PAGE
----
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Publication numberUS3948747 A
Publication typeGrant
Application numberUS 05/576,138
Publication dateApr 6, 1976
Filing dateMay 9, 1975
Priority dateMay 9, 1975
Publication number05576138, 576138, US 3948747 A, US 3948747A, US-A-3948747, US3948747 A, US3948747A
InventorsJoseph J. Cordiano, Walter L. Brytczuk
Original AssigneeAmax Inc.
Export CitationBiBTeX, EndNote, RefMan
External Links: USPTO, USPTO Assignment, Espacenet
Elimination or control of acid mists over electrolytic cells
US 3948747 A
Abstract
The formation of acid mist or spray over electroplating tanks, such as in the electrowinning of copper, is substantially inhibited by utilizing a tank system in which the surface of the electrolyte has floating thereon a freely movable assembly of floatable elongated members arranged parallel with the electrodes therein across the surface of the electrolyte between the electrodes and extending beyond the sides of the electrodes in parallel self-locating relationship.
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Claims(8)
What is claimed is:
1. In an electroplating system comprising a tank with an electrolyte and electrodes supported therein, the improvement comprising an assembly of freely movable, floatable, non-conductive elongated members chemically inert to the electrolyte and arranged to cover the surface of the electrolyte in parallel, close-packed, self-locating relationship with each other, the assembly of said elongated members being substantially parallel to the electrodes, with the length thereof longer than the width of the electrode, such that the formation of acid mist over the tank due to gas evolution at the electrodes is substantially inhibited.
2. The electroplating system of claim 1, wherein said floatable elongated members are either hollow or solid and wherein said electrodes comprise a plurality of pairs of cathode-anode electrodes with said assembly of members disposed in the spaces between said pairs of electrodes.
3. The electroplating system of claim 2, wherein the floatable elongated members are made from a material selected from the group consisting of glass, fiberglass, plastic, hardwood, rubber, ceramic and metals coated with a non-conductive material.
4. The electroplating system of claim 3, wherein said elongated members are made of plastic materials selected from the group of plastics consisting of polyethylene, polyvinyl chloride, polypropylene, and polyurethane.
5. In an electroplating system for the electrolytic deposition of metal, said system comprising a tank having an electrolyte confined therein and being of suitable width and length and having at least one pair of spaced apart cathode-anode electrodes suspended across the width of said tank and extending downwardly into said electrolyte, said surface of said electrolyte being exposed, the improvement,
wherein said electrolyte surface is covered with an assembly of freely movable, floatable, non-conductive elongated members chemically inert to the electrolyte disposed across the width of said tank,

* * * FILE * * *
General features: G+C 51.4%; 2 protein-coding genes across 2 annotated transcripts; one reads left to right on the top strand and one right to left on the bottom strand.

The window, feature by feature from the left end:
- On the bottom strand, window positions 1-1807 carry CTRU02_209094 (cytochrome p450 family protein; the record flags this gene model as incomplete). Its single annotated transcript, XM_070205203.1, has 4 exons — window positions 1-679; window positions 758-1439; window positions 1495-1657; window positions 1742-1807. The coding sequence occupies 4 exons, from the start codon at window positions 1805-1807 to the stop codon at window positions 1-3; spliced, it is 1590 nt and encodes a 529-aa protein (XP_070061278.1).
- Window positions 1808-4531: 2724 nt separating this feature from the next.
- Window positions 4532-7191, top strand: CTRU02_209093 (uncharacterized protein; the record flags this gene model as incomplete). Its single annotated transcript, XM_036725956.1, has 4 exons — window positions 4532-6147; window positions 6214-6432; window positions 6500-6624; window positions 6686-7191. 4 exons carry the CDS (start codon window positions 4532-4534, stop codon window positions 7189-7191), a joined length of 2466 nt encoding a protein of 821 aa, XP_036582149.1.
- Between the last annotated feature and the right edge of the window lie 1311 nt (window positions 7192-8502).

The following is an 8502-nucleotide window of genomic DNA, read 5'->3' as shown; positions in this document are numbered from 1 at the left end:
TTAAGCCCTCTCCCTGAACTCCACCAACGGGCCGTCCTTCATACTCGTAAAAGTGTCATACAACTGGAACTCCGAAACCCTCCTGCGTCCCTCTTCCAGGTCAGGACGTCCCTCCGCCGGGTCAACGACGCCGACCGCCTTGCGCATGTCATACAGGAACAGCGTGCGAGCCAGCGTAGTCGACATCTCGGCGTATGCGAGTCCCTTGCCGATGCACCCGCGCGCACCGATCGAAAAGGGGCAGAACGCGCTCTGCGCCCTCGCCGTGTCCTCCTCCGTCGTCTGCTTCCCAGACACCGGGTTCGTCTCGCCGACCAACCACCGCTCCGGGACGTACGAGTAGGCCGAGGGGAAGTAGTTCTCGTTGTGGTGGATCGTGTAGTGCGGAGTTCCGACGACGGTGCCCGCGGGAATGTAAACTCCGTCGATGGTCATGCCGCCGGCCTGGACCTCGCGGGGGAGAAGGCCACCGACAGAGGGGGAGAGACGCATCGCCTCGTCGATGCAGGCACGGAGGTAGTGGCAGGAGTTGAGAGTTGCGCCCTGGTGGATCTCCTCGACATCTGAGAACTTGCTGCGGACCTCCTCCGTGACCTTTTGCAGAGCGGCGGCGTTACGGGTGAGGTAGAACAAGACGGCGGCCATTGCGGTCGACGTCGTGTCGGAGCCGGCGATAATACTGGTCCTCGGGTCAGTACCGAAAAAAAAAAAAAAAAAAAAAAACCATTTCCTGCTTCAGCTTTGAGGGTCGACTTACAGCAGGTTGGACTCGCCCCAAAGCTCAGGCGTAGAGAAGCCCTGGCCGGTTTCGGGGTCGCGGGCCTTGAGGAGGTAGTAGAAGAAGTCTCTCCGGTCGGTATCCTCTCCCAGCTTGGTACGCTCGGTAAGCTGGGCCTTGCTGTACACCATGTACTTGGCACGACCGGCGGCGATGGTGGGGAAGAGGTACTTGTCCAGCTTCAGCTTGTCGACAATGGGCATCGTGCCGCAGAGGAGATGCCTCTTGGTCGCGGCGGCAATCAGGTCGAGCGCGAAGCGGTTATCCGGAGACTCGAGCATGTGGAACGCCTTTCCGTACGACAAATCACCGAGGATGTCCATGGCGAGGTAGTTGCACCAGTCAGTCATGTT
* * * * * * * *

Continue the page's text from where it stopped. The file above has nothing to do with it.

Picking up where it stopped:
said freely movable assembly of members being in parallel, close-packed selflocating relationship and parallel with said electrodes, said members having a length greater than the width of the electrodes,
such that during electroplating, the formation of acid mist or spray over the tank due to gas evolution at the electrodes is substantially inhibited.
6. The electroplating system of claim 4, wherein said elongated members are either hollow or solid and wherein said electrodes comprise a plurality of pairs of cathodeanode electrodes with said freely movable assembly of members disposed in the spaces between said pairs of electrodes.
7. The electroplating system of claim 6, wherein the floatable elongated members are made from a material selected from the group consisting of glass, fiberglass, plastic, hardwood, rubber, ceramic and metals coated with a non-conductive material.
8. The electroplating system of claim 7, wherein said elongated members are made of plastic materials selected from the group of plastics consisting of polyethylene, polyvinyl chloride, polypropylene, and polyurethane.
Description

This invention relates to the inhibition of acid mist or spray over electroplating tanks and, in particular, to an electroplating system having means provided for substantially inhibiting formation of acid mist or spray.

State of the Art

It is known in the electrowinning of copper or other electroplating systems involving large scale handling of electrolyte and also involving the use of large cathodes and anodes to employ means to inhibit the formation of acid mist over the plating tanks, the mist being hazardous to the health of tank attendants. The acid mist is due to considerable evolution of gas at the electrodes.

Previous solutions proposed included forming a foam layer on the surface; mechanical interference layers, such as floating glass and plastic balls, pellets or other small shapes; and means for hooding and venting gases through collectors.

However, the foregoing systems have distinct disadvantages, especially when employed in cells where it is necessary to remove electrodes frequently, such as daily or several times a day.

The use of foam layers of certain oils or chemical compounds often interferes with providing a good deposit due to partial solubility of the substance in the electrolyte or due to coating of the electrodes when pulling out and replacing the electrodes through the foam layer.

The use of small floating pellets or balls (glass or plastic) tends to give an irregular top edge to the deposit on the cathode. The irregular top edge on starter cathodes following metal deposition has to be trimmed off to provide a commercially acceptable product. Also, small plastic or glass balls do not retain their relative positions and are easily carried away by electrolyte flow during recycling of the electrolyte.

It would be desirable to provide an improved electroplating system in which acid mist is substantially inhibited without the disadvantages of the foregoing systems.

Objects of the Invention

One object of the invention is to provide an electroplating system in which the formation of acid mist over the plating tank is substantially inhibited.

Another object is to provide an electroplating system having mechanical means associated with the surface of the electrolyte for inhibiting acid mist from emanating from the electrolyte during electroplating.

These and other objects will more clearly appear when taken in conjunction with the following disclosure and claims and the accompanying drawing, wherein:

FIG. 1 is a fragmented perspective of an electrolytic tank showing one embodiment of the invention; and

FIG. 2 is a cross section of said tank taken along line 2--2.

Broad Statement of the Invention